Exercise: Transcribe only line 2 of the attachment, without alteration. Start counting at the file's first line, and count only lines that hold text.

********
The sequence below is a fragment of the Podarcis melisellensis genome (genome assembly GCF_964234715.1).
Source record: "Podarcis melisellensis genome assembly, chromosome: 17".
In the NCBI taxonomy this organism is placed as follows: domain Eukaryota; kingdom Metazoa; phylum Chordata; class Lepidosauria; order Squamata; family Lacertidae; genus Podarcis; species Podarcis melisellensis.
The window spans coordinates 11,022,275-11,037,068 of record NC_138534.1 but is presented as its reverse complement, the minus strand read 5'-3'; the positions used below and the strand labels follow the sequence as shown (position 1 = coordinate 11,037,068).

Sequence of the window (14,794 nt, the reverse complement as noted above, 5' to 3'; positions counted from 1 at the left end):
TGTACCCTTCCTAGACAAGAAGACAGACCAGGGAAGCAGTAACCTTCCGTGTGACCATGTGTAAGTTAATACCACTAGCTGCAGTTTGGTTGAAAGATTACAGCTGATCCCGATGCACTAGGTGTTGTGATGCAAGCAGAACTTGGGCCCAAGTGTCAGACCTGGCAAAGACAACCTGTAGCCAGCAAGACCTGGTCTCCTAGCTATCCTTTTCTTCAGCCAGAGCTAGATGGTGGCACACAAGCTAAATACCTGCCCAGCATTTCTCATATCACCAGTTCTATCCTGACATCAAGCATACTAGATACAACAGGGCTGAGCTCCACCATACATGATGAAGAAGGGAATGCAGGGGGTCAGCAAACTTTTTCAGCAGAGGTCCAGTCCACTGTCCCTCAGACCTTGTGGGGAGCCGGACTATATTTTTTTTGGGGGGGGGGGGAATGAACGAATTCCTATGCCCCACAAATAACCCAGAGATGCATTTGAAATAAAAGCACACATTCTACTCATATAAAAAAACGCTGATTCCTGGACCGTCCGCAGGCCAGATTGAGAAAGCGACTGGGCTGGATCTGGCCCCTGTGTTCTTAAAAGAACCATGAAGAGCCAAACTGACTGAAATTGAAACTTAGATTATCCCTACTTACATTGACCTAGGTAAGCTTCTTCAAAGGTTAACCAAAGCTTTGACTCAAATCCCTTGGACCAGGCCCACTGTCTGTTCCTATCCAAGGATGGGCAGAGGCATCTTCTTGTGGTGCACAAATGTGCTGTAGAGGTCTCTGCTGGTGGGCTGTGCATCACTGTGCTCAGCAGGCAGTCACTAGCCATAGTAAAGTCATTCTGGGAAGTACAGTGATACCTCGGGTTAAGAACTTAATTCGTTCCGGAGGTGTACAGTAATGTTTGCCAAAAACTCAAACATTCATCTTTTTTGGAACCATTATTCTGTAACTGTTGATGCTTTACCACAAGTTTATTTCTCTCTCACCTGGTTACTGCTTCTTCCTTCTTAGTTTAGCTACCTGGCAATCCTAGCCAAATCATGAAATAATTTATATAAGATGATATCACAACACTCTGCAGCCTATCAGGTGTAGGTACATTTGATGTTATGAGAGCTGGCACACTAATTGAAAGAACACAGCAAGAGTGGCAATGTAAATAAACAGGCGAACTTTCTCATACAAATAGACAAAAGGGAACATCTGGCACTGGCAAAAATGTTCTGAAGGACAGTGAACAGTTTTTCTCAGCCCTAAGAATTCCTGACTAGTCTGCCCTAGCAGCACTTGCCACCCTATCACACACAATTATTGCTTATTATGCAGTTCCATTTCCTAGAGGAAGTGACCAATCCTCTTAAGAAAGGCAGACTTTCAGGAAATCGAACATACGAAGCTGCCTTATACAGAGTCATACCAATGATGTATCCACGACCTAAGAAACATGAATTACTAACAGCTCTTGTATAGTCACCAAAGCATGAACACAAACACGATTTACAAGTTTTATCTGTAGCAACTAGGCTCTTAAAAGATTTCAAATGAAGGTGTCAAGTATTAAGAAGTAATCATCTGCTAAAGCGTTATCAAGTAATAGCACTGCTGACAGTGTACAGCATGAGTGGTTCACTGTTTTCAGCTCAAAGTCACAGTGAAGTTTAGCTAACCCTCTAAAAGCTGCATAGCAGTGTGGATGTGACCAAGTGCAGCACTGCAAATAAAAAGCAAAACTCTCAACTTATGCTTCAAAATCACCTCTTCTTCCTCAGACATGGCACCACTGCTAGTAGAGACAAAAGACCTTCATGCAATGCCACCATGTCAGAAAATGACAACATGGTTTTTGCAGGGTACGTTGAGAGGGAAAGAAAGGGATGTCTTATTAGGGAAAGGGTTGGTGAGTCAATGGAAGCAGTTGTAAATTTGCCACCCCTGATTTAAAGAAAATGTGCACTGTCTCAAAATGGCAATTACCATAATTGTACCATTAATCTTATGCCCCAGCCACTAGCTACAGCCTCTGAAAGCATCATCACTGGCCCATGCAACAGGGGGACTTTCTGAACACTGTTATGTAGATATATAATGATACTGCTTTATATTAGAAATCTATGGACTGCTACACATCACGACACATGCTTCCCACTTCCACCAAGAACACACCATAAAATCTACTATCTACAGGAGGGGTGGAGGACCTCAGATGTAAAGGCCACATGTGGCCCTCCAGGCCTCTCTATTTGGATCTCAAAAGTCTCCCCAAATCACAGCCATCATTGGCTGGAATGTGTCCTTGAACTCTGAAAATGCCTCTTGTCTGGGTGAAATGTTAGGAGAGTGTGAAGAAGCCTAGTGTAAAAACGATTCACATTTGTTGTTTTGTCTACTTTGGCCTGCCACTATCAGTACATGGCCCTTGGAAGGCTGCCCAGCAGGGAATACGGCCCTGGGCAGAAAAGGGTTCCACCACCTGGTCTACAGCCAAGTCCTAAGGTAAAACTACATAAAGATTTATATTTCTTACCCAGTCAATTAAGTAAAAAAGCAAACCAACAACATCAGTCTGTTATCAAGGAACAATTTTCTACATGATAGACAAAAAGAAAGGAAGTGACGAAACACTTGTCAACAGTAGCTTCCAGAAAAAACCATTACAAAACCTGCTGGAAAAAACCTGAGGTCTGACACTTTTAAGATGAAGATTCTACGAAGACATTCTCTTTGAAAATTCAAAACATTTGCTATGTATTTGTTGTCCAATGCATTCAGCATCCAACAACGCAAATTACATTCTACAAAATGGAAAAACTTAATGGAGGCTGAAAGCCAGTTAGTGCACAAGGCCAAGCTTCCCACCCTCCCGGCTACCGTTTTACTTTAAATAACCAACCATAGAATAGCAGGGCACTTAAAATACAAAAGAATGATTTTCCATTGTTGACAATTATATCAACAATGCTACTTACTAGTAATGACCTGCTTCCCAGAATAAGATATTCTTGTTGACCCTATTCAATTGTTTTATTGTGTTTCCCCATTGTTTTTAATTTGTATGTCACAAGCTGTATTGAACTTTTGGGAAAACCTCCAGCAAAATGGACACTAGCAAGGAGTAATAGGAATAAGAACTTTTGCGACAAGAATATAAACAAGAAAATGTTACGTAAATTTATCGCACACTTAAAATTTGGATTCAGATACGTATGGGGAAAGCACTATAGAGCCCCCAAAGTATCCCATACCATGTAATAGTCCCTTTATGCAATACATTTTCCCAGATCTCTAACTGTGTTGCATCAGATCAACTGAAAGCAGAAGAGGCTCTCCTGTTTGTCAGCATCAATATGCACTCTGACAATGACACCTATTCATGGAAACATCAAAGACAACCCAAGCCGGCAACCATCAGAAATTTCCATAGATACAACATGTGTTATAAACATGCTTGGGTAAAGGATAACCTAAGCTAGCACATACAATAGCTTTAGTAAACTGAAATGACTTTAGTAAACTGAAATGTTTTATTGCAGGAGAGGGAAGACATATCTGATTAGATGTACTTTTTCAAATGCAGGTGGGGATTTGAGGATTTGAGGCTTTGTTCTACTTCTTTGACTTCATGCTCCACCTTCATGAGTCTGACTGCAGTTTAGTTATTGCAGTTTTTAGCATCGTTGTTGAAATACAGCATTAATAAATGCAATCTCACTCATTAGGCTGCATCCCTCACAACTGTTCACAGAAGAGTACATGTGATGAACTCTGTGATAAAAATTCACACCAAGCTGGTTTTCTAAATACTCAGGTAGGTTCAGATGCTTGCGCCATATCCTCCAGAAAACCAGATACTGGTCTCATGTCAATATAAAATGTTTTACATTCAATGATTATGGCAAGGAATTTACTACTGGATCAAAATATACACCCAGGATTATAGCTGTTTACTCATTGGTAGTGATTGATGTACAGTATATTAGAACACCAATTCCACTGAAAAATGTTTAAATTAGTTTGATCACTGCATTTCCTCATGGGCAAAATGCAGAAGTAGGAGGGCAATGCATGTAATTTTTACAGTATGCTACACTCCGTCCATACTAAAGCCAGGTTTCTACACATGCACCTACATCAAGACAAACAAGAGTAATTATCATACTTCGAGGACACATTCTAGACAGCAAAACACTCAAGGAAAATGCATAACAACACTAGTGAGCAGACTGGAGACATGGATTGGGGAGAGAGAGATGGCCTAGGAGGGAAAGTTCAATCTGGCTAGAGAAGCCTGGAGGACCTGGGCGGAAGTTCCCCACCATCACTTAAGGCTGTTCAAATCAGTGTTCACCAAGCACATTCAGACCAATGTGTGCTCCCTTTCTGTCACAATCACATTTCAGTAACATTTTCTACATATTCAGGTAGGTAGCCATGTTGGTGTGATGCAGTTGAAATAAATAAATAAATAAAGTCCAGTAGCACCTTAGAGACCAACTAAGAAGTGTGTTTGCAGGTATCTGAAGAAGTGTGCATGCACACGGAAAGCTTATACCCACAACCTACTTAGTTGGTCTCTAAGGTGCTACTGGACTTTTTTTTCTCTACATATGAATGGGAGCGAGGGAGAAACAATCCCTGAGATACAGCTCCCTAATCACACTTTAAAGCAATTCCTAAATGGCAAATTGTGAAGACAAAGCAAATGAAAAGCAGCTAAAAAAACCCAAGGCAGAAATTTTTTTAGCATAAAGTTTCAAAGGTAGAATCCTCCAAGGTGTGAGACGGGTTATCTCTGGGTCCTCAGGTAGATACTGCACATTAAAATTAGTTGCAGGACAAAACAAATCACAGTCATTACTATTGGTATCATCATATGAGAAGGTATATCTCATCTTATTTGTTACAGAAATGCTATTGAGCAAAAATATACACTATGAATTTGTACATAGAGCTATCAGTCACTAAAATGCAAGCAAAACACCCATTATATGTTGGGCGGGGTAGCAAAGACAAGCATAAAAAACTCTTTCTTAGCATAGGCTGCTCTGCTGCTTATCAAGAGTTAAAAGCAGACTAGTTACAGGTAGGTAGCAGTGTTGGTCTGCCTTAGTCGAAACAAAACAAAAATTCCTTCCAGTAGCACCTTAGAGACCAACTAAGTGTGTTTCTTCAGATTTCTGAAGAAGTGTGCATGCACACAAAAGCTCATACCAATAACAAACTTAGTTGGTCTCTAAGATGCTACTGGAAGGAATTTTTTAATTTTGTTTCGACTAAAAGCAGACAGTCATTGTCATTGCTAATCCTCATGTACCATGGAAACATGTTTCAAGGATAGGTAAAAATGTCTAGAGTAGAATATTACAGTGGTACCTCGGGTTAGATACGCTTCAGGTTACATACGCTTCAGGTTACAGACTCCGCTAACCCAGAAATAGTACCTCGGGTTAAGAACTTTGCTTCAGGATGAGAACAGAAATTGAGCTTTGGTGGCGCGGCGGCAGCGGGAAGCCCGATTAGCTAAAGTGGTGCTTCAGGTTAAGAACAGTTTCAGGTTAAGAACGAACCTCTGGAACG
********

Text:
Source record: "Podarcis melisellensis genome assembly, chromosome: 17".